The top 3 things to consider before hiring an Apprentice
In businesses where key personnel (owners, managers, recruiters) are involved in finding the right people and a proper onboarding process is followed, the results can be off the charts! Deciding to get an Apprentice, find the one that’s right for your business and bringing them on is no different. The key to success is in mapping out your goals, their role, responsibilities and your expectations from the get-go.
Here are some points to consider when looking to bring on an apprentice:
1. Have a clear business goal for taking on an Apprentice
Any good apprentice programme relies upon businesses and business owners to have a clear understanding of why they need an apprentice and what they want to achieve.
Whether the aim is to secure a future workforce or to cope with work demand, these objectives must be set out clearly. By doing so it is not only easier to recruit the right candidate but employers now, also, have a benchmark by which to evaluate the overall success of the apprenticeship program.
2. Make sure there is a strong partnership between training provider and yourself (the employer)
The most essential and valuable role for the training provider to tailor their content towards the employer’s specific business needs and values. This is no simple process; it requires a detailed and deep-seated engagement with the company’s culture, identity and long term plans.
This joint delivery between employer and provider is a strong and proven model that will continue to be successful, whenever a training provider strives to become a training partner.
3. Company fit is crucial
While the candidate is on an apprenticeship, they are also a contracted employee, immediately placing an expectation of commitment on both the employee and the employer.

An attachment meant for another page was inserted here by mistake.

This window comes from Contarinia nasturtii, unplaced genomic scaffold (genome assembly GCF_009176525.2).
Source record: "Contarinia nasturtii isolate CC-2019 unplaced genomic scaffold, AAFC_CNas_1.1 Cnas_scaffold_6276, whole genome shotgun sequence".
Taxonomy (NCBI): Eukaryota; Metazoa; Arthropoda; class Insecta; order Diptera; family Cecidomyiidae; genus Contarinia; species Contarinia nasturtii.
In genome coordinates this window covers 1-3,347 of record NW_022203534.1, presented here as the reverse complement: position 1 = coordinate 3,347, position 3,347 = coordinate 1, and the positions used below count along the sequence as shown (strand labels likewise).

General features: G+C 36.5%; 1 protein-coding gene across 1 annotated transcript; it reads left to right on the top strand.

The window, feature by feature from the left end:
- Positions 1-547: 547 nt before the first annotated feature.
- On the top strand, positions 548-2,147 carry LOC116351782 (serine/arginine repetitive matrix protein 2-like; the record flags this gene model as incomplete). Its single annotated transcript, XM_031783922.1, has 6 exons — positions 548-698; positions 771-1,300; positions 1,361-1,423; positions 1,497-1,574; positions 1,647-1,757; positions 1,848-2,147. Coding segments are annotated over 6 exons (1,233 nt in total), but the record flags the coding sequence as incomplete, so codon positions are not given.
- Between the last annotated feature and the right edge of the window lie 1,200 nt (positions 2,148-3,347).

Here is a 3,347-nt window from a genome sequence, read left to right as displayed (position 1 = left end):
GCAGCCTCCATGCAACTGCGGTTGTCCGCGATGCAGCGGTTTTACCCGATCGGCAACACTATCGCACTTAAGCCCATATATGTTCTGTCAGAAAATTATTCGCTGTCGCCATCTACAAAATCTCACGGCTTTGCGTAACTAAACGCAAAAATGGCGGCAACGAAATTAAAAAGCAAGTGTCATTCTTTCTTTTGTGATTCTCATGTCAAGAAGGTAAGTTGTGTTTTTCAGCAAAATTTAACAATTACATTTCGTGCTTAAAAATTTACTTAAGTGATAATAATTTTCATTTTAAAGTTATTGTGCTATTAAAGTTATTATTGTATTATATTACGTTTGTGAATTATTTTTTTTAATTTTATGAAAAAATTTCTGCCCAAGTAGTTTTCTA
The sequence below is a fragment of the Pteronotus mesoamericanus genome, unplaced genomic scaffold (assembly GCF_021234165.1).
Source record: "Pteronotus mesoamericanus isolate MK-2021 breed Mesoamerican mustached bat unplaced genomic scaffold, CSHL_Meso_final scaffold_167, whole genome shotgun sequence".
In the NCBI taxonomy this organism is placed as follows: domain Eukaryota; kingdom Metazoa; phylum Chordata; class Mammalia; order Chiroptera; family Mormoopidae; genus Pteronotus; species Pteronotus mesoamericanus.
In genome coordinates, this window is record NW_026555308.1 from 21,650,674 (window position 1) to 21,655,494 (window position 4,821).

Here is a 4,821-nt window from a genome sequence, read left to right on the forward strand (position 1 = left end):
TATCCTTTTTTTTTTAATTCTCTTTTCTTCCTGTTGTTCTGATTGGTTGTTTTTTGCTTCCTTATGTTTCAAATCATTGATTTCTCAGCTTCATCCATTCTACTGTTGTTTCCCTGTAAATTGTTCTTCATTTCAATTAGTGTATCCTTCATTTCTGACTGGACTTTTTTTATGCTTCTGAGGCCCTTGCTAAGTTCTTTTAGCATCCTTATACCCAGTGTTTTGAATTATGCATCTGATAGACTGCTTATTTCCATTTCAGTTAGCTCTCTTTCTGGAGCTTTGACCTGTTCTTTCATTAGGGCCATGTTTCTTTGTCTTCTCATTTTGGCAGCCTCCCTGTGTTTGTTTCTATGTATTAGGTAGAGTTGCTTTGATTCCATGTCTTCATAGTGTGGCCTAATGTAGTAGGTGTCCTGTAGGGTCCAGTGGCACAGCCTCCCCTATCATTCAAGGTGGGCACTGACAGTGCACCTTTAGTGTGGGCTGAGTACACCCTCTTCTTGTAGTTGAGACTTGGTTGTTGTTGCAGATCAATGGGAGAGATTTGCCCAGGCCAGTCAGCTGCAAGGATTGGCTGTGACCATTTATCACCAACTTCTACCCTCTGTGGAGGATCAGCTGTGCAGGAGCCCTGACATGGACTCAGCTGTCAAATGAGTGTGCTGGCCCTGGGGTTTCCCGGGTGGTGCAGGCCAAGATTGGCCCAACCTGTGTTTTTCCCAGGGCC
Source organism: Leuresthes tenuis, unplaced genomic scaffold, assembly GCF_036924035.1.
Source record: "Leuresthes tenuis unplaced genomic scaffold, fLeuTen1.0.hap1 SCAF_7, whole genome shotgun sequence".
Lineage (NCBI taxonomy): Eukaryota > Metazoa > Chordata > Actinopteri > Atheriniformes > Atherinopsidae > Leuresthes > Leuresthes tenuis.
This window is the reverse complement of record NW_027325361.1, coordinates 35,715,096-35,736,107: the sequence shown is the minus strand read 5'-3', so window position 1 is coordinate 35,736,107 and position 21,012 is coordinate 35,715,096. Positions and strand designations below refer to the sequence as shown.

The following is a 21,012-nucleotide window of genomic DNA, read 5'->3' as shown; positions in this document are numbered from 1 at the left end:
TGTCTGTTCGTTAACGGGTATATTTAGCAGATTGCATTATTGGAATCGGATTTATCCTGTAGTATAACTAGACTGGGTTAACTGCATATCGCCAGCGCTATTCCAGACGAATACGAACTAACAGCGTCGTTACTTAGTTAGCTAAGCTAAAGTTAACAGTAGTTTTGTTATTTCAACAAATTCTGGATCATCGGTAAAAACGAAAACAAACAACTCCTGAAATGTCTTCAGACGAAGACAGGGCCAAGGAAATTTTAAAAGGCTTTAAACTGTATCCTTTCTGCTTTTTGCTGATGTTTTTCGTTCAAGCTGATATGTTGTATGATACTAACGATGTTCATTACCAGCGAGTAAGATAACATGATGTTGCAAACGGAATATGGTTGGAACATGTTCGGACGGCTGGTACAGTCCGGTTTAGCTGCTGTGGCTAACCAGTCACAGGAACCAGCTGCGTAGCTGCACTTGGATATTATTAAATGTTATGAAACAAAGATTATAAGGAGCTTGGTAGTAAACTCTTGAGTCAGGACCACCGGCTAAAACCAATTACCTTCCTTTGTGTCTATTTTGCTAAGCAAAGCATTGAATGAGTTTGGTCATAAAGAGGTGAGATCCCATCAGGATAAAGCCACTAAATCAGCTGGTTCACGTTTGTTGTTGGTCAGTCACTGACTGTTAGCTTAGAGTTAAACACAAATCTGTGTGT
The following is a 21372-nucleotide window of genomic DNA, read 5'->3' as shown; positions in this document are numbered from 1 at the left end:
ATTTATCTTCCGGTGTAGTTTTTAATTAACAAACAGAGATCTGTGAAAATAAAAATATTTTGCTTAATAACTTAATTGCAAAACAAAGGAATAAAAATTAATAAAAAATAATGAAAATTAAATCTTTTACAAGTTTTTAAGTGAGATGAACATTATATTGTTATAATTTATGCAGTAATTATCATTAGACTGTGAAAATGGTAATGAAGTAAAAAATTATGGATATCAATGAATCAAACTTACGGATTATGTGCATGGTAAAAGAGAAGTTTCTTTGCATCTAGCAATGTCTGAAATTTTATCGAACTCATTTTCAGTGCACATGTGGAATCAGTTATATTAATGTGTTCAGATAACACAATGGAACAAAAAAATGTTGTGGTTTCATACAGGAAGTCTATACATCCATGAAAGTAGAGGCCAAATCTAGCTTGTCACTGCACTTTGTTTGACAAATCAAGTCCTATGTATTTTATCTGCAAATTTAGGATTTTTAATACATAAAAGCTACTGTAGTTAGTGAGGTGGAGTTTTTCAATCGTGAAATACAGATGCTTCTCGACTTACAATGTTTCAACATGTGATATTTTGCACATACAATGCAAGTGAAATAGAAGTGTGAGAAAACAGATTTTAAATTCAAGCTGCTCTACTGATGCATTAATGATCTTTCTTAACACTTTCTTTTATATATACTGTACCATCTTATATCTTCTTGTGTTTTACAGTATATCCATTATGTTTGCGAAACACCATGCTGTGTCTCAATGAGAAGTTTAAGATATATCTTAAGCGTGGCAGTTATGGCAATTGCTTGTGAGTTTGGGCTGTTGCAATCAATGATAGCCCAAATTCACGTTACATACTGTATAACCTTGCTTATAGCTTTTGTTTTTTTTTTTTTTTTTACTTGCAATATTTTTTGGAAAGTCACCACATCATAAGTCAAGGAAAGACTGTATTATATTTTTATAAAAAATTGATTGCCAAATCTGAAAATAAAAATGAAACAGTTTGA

Time invested in getting the right talent is crucial, in order to ensure they stick out the course and go on to have long-standing careers within the business.
At present, many employers shy away from the initial time investment (because we’re all busy!) in finding, interviewing and selecting the right Apprentice. This, perhaps, accounts for the recent rise in Apprenticeship dropout rates, which currently stands at 31.1%. In many cases, these dropouts are because the Apprentice has not performed because they are still trying to work out what career they are looking for – expectation and reality can be two very different things. This is why, as the boss, it’s important to suss out why someone wants to learn a trade, what motivates them, what don’t they like doing ect.
How can an employer or provider expect a young person with a stated interest in IT stick out a course in retail? A clear understanding of their current motivations and goals is vital in placing candidates within the most suitable roles – it is the selection of the best-fit candidates that is the game changer. This is achieved by asking the right questions at the very beginning of the recruitment process.